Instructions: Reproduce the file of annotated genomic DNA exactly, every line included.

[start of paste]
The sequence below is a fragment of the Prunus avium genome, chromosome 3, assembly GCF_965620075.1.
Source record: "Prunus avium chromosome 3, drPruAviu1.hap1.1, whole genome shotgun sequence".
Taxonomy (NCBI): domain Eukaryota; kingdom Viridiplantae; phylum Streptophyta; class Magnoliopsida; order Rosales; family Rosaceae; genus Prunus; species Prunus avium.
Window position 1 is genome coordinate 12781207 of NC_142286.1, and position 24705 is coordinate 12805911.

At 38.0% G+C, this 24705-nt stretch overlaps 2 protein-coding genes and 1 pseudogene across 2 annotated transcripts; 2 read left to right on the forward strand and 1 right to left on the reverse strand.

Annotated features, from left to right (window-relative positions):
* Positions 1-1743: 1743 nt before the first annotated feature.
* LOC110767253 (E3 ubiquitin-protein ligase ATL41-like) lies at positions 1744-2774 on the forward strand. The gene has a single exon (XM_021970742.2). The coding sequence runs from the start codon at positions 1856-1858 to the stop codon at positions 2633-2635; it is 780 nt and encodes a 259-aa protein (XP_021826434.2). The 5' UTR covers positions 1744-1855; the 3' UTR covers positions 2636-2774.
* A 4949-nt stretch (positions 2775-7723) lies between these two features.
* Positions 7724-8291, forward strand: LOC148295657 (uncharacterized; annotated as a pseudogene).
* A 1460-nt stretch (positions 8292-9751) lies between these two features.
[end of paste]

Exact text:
The sequence below is a fragment of the Prunus avium genome, chromosome 3, assembly GCF_965620075.1.
Source record: "Prunus avium chromosome 3, drPruAviu1.hap1.1, whole genome shotgun sequence".
Taxonomy (NCBI): domain Eukaryota; kingdom Viridiplantae; phylum Streptophyta; class Magnoliopsida; order Rosales; family Rosaceae; genus Prunus; species Prunus avium.
Window position 1 is genome coordinate 12781207 of NC_142286.1, and position 24705 is coordinate 12805911.

At 38.0% G+C, this 24705-nt stretch overlaps 2 protein-coding genes and 1 pseudogene across 2 annotated transcripts; 2 read left to right on the forward strand and 1 right to left on the reverse strand.

Annotated features, from left to right (window-relative positions):
* Positions 1-1743: 1743 nt before the first annotated feature.
* LOC110767253 (E3 ubiquitin-protein ligase ATL41-like) lies at positions 1744-2774 on the forward strand. The gene has a single exon (XM_021970742.2). The coding sequence runs from the start codon at positions 1856-1858 to the stop codon at positions 2633-2635; it is 780 nt and encodes a 259-aa protein (XP_021826434.2). The 5' UTR covers positions 1744-1855; the 3' UTR covers positions 2636-2774.
* A 4949-nt stretch (positions 2775-7723) lies between these two features.
* Positions 7724-8291, forward strand: LOC148295657 (uncharacterized; annotated as a pseudogene).
* A 1460-nt stretch (positions 8292-9751) lies between these two features.